Celebrating Summer at the 125th Street Farmers' Market

Plums and peaches

The 125th Street Farmers' Market is one of the best places to be this time of year. The summer growing season peaks in late July into August, so the market is bursting with the vibrant colors and aromas of produce like tomatoes, peaches, eggplant, beans, plums, and corn. The market also features all kinds of treats including grass-fed meats, hard cider, free-range eggs, jewelry, natural body products, fresh breads, and informational tents for alternative energy sources. There's also fantastic live music courtesy of Red Rooster Harlem, Ginny's Supper Club, and Harlem Community Development Corporation.

There's a whole lotta goodness in this slice of Harlem!

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Farmers' markets are fantastic because they offer such unique produce. Sure, you can purchase your typical apples and carrots, but interesting plants like cranberry beans (above), green plums, or yellow string beans (below) are also available at a fair price.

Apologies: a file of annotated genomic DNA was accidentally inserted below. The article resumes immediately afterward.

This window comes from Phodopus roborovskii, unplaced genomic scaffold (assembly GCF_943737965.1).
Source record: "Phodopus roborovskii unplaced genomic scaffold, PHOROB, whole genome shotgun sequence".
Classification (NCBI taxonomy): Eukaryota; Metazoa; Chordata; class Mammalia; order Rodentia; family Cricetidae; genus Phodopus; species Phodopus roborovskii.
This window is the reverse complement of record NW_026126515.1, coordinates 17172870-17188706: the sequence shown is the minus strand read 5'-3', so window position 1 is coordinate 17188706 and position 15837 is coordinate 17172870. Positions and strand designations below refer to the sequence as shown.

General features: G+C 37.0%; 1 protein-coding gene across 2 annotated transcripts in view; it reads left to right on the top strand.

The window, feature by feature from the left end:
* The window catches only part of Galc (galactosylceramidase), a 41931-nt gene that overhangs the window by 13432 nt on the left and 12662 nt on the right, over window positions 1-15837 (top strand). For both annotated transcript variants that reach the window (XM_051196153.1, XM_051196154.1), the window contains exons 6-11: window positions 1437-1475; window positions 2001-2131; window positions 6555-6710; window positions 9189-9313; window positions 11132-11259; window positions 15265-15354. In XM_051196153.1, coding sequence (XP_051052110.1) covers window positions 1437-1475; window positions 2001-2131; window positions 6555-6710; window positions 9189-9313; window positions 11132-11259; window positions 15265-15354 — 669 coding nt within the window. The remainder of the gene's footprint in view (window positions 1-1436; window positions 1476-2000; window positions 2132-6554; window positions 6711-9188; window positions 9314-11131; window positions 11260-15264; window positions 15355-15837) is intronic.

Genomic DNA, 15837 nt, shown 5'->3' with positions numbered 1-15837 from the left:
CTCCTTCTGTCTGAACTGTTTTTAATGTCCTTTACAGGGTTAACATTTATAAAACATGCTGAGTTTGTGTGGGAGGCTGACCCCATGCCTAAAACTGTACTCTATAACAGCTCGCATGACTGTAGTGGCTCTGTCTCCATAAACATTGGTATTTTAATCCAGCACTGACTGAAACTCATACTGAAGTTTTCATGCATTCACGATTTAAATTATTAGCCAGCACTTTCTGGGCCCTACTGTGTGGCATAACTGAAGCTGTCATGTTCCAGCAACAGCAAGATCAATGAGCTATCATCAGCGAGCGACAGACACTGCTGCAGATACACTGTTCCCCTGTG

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The 125th Street Farmers' Market is a project of Governor Cuomo's FreshConnect initiative to bring fresh food from New York farms to underserved communities throughout New York. Almost 1.5 million New Yorkers live in an area with limited grocery store access, also known as "food deserts." FreshConnect aims to combat this problem through the "FreshConnect Checks" program. The project provides a $2 rebate check for every $5 in SNAP benefits (formerly known as "Food Stamps") spent at the market. This means that everyone can have access to local, sustainably-grown, delicious food.

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What we love here at Marcus Samuelsson Group about farmers' markets is how they connect us to nature. We live in New York City  surrounded by concrete instead of soil, skyscrapers instead of trees. Sometimes we forget there's a whole natural world out there! Farmers' markets connect us to the environment in a very tangible and delicious way. We're reminded of how scrumptious seasonal produce can be.